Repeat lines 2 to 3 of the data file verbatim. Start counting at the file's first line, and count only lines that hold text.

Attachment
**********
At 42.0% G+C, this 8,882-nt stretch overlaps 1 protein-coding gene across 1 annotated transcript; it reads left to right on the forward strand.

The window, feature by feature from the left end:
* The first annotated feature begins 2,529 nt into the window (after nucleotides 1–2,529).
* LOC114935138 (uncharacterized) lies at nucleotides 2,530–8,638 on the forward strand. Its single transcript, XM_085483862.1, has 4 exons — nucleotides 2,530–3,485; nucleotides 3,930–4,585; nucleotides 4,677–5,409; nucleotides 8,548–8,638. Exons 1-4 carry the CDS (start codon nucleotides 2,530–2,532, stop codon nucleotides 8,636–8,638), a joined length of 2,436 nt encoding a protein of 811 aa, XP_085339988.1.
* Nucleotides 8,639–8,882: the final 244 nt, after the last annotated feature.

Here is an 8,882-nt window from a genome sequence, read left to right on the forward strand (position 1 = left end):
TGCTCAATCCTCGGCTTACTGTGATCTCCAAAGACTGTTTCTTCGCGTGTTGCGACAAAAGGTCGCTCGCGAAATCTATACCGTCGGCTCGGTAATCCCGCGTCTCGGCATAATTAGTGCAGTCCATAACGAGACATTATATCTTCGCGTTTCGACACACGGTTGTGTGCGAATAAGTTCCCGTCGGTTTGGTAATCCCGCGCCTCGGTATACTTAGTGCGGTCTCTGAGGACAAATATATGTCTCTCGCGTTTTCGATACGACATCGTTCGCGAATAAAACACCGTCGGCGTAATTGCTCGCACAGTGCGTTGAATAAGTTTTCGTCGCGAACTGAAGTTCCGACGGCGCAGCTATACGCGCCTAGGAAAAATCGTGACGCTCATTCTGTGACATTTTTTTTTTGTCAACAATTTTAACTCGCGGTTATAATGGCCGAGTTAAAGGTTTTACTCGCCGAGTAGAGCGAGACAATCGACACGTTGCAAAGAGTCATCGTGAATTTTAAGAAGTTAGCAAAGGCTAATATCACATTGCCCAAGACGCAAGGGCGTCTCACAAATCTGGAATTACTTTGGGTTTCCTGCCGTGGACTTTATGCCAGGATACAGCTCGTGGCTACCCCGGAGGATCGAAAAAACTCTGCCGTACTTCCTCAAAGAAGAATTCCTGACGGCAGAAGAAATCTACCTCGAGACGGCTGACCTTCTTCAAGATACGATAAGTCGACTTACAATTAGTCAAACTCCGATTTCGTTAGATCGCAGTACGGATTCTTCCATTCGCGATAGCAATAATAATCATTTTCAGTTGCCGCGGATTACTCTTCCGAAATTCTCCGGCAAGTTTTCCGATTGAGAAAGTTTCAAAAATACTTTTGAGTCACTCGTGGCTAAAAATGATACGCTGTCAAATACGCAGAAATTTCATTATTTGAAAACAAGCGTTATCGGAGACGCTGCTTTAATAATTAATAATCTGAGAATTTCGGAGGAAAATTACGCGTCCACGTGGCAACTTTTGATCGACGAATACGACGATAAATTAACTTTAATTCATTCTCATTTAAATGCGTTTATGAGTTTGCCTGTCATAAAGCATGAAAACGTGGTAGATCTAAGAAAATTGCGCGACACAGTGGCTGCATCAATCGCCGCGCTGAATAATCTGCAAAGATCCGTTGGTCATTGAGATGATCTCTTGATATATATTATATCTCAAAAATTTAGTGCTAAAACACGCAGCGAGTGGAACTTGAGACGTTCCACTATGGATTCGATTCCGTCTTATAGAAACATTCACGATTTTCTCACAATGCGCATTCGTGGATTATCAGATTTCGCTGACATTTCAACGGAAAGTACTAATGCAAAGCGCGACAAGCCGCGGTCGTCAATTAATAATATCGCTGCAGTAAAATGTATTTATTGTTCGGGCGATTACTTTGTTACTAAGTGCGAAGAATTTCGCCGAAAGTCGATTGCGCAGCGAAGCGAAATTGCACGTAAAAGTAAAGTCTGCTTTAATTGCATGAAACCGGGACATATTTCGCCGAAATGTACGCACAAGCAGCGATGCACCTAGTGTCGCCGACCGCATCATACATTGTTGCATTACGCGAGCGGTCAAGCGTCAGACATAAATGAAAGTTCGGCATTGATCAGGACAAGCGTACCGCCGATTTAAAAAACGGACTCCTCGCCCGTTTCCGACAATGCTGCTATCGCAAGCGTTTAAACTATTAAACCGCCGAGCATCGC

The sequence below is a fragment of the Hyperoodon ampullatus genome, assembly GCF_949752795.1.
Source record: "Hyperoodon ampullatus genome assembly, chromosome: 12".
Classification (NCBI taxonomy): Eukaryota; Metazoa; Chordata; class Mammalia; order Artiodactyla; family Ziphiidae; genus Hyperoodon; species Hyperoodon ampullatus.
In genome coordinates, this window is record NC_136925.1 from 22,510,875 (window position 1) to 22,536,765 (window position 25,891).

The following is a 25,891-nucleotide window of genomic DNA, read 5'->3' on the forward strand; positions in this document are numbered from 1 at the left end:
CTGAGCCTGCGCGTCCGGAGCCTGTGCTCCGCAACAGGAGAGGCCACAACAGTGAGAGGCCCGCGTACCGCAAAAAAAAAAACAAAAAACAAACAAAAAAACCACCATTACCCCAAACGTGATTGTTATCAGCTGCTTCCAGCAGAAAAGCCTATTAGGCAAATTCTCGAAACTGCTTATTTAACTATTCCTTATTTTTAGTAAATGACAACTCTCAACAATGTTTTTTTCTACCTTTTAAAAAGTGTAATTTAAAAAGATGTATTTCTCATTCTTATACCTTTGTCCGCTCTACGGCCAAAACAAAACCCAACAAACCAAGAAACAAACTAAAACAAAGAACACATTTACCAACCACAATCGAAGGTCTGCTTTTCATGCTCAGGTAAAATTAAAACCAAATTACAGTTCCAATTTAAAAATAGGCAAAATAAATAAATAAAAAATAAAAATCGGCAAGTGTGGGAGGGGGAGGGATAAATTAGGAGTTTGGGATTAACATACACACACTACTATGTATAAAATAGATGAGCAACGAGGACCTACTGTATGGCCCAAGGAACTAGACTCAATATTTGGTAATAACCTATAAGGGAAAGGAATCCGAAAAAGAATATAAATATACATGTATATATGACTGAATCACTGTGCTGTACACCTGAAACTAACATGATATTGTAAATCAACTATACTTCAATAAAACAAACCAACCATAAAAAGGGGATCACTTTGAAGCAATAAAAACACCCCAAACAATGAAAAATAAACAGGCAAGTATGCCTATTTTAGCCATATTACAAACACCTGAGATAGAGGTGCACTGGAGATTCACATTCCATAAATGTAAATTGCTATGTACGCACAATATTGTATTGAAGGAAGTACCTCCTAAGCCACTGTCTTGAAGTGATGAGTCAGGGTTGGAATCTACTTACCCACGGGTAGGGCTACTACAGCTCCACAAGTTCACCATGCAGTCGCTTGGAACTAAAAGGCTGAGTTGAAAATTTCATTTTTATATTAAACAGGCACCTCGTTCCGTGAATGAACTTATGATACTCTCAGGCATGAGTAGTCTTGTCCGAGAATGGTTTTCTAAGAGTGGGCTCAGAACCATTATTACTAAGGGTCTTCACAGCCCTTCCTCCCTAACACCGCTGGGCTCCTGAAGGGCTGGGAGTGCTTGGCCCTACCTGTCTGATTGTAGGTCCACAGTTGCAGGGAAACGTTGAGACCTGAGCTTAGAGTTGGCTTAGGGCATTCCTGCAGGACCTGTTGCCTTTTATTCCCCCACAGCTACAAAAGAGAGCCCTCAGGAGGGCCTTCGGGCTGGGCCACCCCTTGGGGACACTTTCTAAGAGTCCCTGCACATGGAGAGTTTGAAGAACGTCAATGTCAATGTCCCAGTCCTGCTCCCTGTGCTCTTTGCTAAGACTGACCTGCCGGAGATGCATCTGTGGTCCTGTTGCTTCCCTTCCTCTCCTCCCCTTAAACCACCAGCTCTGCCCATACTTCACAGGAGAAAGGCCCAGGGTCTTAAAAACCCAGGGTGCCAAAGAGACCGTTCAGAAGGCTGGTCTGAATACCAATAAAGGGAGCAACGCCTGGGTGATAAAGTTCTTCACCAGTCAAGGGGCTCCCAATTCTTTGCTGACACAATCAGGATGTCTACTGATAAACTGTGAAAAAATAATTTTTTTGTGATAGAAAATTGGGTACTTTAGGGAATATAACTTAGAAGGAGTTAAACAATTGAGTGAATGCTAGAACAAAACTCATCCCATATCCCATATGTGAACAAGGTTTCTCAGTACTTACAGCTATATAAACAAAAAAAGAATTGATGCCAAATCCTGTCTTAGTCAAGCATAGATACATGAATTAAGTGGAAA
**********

The window, feature by feature from the left end:
* The first annotated feature begins 2,529 nt into the window (after nucleotides 1–2,529).